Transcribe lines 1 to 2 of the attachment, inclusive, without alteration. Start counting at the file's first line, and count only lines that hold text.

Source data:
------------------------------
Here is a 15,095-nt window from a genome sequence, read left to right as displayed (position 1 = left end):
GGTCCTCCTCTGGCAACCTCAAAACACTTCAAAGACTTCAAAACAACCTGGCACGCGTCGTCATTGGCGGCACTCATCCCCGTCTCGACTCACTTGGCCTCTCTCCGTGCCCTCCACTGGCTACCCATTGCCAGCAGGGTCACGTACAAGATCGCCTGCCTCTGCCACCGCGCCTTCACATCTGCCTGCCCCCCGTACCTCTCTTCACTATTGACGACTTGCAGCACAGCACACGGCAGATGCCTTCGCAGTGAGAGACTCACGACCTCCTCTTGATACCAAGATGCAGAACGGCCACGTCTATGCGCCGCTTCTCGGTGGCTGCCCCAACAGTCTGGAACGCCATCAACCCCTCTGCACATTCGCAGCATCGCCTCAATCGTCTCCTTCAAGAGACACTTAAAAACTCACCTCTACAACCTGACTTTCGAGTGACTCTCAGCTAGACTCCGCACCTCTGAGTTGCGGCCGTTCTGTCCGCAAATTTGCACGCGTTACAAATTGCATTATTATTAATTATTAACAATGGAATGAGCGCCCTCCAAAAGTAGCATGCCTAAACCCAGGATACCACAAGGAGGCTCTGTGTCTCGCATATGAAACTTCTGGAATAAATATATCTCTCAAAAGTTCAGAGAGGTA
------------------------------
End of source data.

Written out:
Here is a 15,095-nt window from a genome sequence, read left to right as displayed (position 1 = left end):
GGTCCTCCTCTGGCAACCTCAAAACACTTCAAAGACTTCAAAACAACCTGGCACGCGTCGTCATTGGCGGCACTCATCCCCGTCTCGACTCACTTGGCCTCTCTCCGTGCCCTCCACTGGCTACCCATTGCCAGCAGGGTCACGTACAAGATCGCCTGCCTCTGCCACCGCGCCTTCACATCTGCCTGCCCCCCGTACCTCTCTTCACTATTGACGACTTGCAGCACAGCACACGGCAGATGCCTTCGCAGTGAGAGACTCACGACCTCCTCTTGATACCAAGATGCAGAACGGCCACGTCTATGCGCCGCTTCTCGGTGGCTGCCCCAACAGTCTGGAACGCCATCAACCCCTCTGCACATTCGCAGCATCGCCTCAATCGTCTCCTTCAAGAGACACTTAAAAACTCACCTCTACAACCTGACTTTCGAGTGACTCTCAGCTAGACTCCGCACCTCTGAGTTGCGGCCGTTCTGTCCGCAAATTTGCACGCGTTACAAATTGCATTATTATTAATTATTAACAATGGAATGAGCGCCCTCCAAAAGTAGCATGCCTAAACCCAGGATACCACAAGGAGGCTCTGTGTCTCGCATATGAAACTTCTGGAATAAATATATCTCTCAAAAGTTCAGAGAGGTA